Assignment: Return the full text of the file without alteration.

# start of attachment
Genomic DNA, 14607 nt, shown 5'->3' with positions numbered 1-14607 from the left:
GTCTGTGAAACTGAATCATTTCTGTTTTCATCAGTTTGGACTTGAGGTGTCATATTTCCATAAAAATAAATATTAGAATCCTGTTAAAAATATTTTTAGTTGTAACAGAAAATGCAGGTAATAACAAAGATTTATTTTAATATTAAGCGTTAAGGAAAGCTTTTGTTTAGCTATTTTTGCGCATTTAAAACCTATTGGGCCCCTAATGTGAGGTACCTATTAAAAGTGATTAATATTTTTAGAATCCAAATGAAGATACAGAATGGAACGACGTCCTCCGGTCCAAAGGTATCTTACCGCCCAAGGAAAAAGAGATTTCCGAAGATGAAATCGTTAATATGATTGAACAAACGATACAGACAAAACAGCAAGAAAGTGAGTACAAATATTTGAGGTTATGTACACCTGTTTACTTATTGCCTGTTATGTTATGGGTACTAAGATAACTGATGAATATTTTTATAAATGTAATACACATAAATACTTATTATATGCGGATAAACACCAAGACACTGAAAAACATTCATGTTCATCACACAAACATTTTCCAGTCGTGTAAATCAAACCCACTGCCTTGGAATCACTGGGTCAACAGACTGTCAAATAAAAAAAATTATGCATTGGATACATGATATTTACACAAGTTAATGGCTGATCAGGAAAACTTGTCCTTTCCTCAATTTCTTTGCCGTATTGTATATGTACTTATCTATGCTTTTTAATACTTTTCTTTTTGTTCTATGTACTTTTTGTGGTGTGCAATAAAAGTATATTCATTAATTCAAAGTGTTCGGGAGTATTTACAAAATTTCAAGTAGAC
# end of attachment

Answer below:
Genomic DNA, 14607 nt, shown 5'->3' with positions numbered 1-14607 from the left:
GTCTGTGAAACTGAATCATTTCTGTTTTCATCAGTTTGGACTTGAGGTGTCATATTTCCATAAAAATAAATATTAGAATCCTGTTAAAAATATTTTTAGTTGTAACAGAAAATGCAGGTAATAACAAAGATTTATTTTAATATTAAGCGTTAAGGAAAGCTTTTGTTTAGCTATTTTTGCGCATTTAAAACCTATTGGGCCCCTAATGTGAGGTACCTATTAAAAGTGATTAATATTTTTAGAATCCAAATGAAGATACAGAATGGAACGACGTCCTCCGGTCCAAAGGTATCTTACCGCCCAAGGAAAAAGAGATTTCCGAAGATGAAATCGTTAATATGATTGAACAAACGATACAGACAAAACAGCAAGAAAGTGAGTACAAATATTTGAGGTTATGTACACCTGTTTACTTATTGCCTGTTATGTTATGGGTACTAAGATAACTGATGAATATTTTTATAAATGTAATACACATAAATACTTATTATATGCGGATAAACACCAAGACACTGAAAAACATTCATGTTCATCACACAAACATTTTCCAGTCGTGTAAATCAAACCCACTGCCTTGGAATCACTGGGTCAACAGACTGTCAAATAAAAAAAATTATGCATTGGATACATGATATTTACACAAGTTAATGGCTGATCAGGAAAACTTGTCCTTTCCTCAATTTCTTTGCCGTATTGTATATGTACTTATCTATGCTTTTTAATACTTTTCTTTTTGTTCTATGTACTTTTTGTGGTGTGCAATAAAAGTATATTCATTAATTCAAAGTGTTCGGGAGTATTTACAAAATTTCAAGTAGAC